Nokia has been promoting the built-in WiFi and VoIP capabilities of its new N95 smartphone. This literally is its top of the line, with Symbian OS 9.2, all the alphabet soup of connectivity, a 5 megapixel Carl Zeiss camera, and an (unlocked) street price of $850-950 in the U.S.
Of course (like nearly all of Nokia’s smartphones) you can’t buy it from any U.S. carrier, but that’s a familiar story. However, it’s being aggressively promoted by a number of European carriers and retailers.
There’s one little problem, as Dean Bubley of Seeking Alpha reports:
it appears that some operator-specific variants [Orange and Vodafone Group (VOD)] have been named and shamed) have the native VoIP capability crippled, and also apparently don't work with downloaded third-party VoIP apps like Truphone’s.Now of course all the carriers (such as T-Mobile) want to block or prevent network bypass, and manufacturers (even Apple) are willing to comply.
Still, this raises two obvious questions:
- Do the carriers think they can prevent this forever?
- If the carriers are successful, what’s the point for Nokia to continue to develop these features? And without such features, how does it sell high-price, high-margin phones?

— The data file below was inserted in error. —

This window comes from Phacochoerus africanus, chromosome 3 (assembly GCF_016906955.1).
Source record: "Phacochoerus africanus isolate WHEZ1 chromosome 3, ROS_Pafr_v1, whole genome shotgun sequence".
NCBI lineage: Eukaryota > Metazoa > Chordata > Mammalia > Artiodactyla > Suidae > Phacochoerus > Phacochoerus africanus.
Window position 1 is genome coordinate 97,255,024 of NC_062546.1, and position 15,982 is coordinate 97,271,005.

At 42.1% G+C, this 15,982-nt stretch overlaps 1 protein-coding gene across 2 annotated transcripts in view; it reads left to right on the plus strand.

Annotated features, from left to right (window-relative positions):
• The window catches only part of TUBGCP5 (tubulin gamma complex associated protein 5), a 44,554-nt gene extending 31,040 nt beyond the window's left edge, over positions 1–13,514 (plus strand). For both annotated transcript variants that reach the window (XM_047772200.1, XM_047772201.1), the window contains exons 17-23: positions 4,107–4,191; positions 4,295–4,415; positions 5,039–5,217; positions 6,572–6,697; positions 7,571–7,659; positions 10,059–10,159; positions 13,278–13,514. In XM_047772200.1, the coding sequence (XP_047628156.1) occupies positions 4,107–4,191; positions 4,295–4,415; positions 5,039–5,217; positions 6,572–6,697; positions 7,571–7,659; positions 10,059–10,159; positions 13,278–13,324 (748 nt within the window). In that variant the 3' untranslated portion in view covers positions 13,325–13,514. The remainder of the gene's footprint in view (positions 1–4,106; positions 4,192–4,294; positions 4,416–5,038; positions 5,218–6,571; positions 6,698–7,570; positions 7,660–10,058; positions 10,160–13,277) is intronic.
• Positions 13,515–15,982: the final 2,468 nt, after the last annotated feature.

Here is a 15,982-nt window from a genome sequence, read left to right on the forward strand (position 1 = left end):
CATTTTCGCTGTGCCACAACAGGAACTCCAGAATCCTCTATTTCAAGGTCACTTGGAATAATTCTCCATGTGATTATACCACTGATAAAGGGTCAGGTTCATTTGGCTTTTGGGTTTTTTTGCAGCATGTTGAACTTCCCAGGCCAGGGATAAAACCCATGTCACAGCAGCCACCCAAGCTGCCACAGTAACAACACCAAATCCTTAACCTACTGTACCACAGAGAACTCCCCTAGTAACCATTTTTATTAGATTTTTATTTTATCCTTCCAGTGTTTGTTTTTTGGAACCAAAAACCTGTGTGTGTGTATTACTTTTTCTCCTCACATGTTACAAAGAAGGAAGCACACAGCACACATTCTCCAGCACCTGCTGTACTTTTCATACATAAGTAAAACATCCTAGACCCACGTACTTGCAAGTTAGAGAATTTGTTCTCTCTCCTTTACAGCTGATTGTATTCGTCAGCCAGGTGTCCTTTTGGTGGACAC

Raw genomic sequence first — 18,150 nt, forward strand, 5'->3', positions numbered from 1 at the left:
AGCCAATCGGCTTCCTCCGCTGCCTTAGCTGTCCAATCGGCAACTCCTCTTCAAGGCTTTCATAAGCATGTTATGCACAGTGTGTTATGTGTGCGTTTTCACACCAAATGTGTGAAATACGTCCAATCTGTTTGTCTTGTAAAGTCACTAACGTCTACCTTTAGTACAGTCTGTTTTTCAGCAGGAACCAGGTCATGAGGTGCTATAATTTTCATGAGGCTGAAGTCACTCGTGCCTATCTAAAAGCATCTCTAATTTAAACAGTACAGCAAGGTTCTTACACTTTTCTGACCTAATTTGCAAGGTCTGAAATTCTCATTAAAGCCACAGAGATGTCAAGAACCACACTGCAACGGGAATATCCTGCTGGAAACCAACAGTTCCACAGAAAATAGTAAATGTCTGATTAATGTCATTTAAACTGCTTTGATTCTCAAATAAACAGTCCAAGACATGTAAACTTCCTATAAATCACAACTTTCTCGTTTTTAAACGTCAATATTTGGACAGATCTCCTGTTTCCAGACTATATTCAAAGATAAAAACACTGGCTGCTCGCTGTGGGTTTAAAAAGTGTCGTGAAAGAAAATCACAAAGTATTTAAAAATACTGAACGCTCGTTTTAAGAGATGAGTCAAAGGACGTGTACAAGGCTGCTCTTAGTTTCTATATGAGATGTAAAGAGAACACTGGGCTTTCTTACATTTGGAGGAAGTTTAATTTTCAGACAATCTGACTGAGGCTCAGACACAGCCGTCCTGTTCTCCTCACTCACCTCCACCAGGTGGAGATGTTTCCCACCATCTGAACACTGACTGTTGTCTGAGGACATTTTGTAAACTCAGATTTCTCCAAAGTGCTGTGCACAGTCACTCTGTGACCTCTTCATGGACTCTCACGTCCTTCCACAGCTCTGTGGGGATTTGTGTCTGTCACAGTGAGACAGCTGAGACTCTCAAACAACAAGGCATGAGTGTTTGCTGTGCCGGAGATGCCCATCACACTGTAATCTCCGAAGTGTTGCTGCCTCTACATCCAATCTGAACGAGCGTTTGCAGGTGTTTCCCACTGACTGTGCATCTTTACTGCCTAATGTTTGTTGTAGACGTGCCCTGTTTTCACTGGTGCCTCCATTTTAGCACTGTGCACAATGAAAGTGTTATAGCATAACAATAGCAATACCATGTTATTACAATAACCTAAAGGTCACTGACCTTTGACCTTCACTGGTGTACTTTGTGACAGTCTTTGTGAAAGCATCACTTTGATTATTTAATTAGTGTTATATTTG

Of course, most of the world’s major mobile phone operators (Verizon, Cingular, Orange) are owned by the former wireline monopolists, filled with executives trying to recreate the monopoly they believe to be their birthright. (I would count DoCoMo in this camp, even though they are legally independent from NTT).
As a consumer and a researcher, I often long for the days of McCaw and AirTouch, when companies promoted change rather than fought it. Of course, McCaw sold out to AT&T (now the largest US carrier) and AirTouch to Vodafone (the world’s largest). Although Vodafone was founded in 1984 as the UK’s first competitive carrier, my British friends tell me it asserts raw market power as nakedly as any former monopolist.